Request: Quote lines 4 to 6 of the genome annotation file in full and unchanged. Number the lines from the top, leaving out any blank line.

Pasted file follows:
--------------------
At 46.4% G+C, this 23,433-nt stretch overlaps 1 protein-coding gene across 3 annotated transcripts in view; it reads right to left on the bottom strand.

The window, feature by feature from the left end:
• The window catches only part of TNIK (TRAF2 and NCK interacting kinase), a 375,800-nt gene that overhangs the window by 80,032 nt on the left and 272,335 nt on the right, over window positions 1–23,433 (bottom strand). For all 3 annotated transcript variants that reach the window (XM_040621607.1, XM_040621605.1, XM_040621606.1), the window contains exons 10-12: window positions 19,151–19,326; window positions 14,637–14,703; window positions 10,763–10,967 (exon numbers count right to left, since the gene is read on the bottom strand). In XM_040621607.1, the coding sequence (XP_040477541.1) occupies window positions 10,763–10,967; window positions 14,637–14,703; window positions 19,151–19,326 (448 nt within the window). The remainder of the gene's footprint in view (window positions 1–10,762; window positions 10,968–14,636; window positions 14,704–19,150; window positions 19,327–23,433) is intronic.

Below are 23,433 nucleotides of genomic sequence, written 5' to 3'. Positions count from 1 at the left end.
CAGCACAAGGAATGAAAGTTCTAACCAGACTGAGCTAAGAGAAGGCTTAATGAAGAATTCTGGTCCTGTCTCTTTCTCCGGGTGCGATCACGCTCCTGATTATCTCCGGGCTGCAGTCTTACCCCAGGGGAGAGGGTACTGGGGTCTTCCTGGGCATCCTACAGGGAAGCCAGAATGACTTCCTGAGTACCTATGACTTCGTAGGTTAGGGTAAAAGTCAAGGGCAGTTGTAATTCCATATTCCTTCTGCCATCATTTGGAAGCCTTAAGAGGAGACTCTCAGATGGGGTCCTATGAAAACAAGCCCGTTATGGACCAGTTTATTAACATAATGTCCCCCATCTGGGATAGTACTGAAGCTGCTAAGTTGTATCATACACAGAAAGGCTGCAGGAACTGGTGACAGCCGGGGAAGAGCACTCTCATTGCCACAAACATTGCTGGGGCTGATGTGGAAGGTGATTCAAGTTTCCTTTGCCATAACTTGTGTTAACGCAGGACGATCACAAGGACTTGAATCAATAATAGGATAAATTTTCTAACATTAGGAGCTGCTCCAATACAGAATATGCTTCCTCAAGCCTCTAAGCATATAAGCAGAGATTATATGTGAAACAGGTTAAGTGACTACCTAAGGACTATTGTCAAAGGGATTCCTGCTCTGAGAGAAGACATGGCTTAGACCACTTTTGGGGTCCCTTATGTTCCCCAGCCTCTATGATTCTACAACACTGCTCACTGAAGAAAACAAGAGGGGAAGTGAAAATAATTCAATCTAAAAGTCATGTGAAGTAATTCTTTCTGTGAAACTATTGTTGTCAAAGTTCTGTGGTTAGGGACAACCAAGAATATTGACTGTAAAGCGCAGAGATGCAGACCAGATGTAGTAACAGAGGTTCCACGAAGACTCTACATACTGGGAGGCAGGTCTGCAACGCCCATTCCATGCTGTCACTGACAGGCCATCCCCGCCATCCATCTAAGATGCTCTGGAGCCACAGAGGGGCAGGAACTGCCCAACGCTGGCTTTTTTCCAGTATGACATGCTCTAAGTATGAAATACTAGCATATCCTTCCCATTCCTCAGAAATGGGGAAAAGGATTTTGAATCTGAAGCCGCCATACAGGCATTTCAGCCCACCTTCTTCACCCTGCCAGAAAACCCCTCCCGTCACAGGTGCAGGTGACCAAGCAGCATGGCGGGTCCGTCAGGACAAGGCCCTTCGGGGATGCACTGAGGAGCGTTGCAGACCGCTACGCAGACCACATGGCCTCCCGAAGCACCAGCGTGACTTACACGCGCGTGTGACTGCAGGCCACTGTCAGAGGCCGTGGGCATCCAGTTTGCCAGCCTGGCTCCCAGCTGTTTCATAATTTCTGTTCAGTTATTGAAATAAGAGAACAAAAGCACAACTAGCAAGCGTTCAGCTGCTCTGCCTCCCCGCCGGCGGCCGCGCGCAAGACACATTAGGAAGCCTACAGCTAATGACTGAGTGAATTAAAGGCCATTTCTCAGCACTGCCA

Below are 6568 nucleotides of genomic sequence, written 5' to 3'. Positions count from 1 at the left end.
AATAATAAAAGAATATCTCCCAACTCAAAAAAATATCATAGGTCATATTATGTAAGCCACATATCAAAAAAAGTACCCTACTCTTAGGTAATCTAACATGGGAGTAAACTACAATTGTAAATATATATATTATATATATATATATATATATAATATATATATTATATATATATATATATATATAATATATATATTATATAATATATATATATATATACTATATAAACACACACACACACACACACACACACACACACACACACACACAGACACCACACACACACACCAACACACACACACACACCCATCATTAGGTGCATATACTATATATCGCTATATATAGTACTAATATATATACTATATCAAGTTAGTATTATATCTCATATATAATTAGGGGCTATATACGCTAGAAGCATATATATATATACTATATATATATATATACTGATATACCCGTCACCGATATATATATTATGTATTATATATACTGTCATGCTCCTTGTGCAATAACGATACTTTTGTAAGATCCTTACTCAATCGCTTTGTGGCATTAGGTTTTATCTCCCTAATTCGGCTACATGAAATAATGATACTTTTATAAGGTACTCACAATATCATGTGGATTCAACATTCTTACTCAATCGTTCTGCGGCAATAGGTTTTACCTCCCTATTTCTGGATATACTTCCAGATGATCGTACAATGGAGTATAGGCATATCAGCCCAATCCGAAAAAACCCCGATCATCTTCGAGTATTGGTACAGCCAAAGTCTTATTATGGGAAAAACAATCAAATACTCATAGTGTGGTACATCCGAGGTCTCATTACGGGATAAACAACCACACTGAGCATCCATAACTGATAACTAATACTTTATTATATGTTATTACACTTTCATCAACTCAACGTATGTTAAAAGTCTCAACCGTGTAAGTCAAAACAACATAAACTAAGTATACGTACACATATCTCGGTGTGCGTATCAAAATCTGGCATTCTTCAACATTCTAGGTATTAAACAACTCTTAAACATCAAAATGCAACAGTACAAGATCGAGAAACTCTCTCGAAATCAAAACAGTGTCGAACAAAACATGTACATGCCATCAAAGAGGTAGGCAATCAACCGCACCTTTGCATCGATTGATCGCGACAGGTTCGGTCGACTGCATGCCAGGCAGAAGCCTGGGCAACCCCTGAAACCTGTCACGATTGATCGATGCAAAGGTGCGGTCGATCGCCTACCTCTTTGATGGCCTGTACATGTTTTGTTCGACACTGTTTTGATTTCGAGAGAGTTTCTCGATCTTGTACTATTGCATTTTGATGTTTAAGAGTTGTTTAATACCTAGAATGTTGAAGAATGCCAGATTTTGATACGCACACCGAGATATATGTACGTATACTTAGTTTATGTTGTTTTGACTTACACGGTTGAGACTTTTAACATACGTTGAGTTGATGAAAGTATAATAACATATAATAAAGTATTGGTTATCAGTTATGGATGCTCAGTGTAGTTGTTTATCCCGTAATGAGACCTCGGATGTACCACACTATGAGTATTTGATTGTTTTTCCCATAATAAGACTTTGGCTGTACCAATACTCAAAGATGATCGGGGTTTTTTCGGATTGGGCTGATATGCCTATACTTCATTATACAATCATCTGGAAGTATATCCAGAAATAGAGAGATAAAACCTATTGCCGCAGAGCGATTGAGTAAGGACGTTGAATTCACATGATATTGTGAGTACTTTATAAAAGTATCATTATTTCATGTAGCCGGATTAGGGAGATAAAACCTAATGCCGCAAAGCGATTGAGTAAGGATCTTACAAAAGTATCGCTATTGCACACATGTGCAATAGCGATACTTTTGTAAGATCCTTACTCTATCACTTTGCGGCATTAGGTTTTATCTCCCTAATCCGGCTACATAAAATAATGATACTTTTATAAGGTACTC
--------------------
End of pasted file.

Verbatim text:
Below are 23,433 nucleotides of genomic sequence, written 5' to 3'. Positions count from 1 at the left end.
CAGCACAAGGAATGAAAGTTCTAACCAGACTGAGCTAAGAGAAGGCTTAATGAAGAATTCTGGTCCTGTCTCTTTCTCCGGGTGCGATCACGCTCCTGATTATCTCCGGGCTGCAGTCTTACCCCAGGGGAGAGGGTACTGGGGTCTTCCTGGGCATCCTACAGGGAAGCCAGAATGACTTCCTGAGTACCTATGACTTCGTAGGTTAGGGTAAAAGTCAAGGGCAGTTGTAATTCCATATTCCTTCTGCCATCATTTGGAAGCCTTAAGAGGAGACTCTCAGATGGGGTCCTATGAAAACAAGCCCGTTATGGACCAGTTTATTAACATAATGTCCCCCATCTGGGATAGTACTGAAGCTGCTAAGTTGTATCATACACAGAAAGGCTGCAGGAACTGGTGACAGCCGGGGAAGAGCACTCTCATTGCCACAAACATTGCTGGGGCTGATGTGGAAGGTGATTCAAGTTTCCTTTGCCATAACTTGTGTTAACGCAGGACGATCACAAGGACTTGAATCAATAATAGGATAAATTTTCTAACATTAGGAGCTGCTCCAATACAGAATATGCTTCCTCAAGCCTCTAAGCATATAAGCAGAGATTATATGTGAAACAGGTTAAGTGACTACCTAAGGACTATTGTCAAAGGGATTCCTGCTCTGAGAGAAGACATGGCTTAGACCACTTTTGGGGTCCCTTATGTTCCCCAGCCTCTATGATTCTACAACACTGCTCACTGAAGAAAACAAGAGGGGAAGTGAAAATAATTCAATCTAAAAGTCATGTGAAGTAATTCTTTCTGTGAAACTATTGTTGTCAAAGTTCTGTGGTTAGGGACAACCAAGAATATTGACTGTAAAGCGCAGAGATGCAGACCAGATGTAGTAACAGAGGTTCCACGAAGACTCTACATACTGGGAGGCAGGTCTGCAACGCCCATTCCATGCTGTCACTGACAGGCCATCCCCGCCATCCATCTAAGATGCTCTGGAGCCACAGAGGGGCAGGAACTGCCCAACGCTGGCTTTTTTCCAGTATGACATGCTCTAAGTATGAAATACTAGCATATCCTTCCCATTCCTCAGAAATGGGGAAAAGGATTTTGAATCTGAAGCCGCCATACAGGCATTTCAGCCCACCTTCTTCACCCTGCCAGAAAACCCCTCCCGTCACAGGTGCAGGTGACCAAGCAGCATGGCGGGTCCGTCAGGACAAGGCCCTTCGGGGATGCACTGAGGAGCGTTGCAGACCGCTACGCAGACCACATGGCCTCCCGAAGCACCAGCGTGACTTACACGCGCGTGTGACTGCAGGCCACTGTCAGAGGCCGTGGGCATCCAGTTTGCCAGCCTGGCTCCCAGCTGTTTCATAATTTCTGTTCAGTTATTGAAATAAGAGAACAAAAGCACAACTAGCAAGCGTTCAGCTGCTCTGCCTCCCCGCCGGCGGCCGCGCGCAAGACACATTAGGAAGCCTACAGCTAATGACTGAGTGAATTAAAGGCCATTTCTCAGCACTGCCA

Below are 6568 nucleotides of genomic sequence, written 5' to 3'. Positions count from 1 at the left end.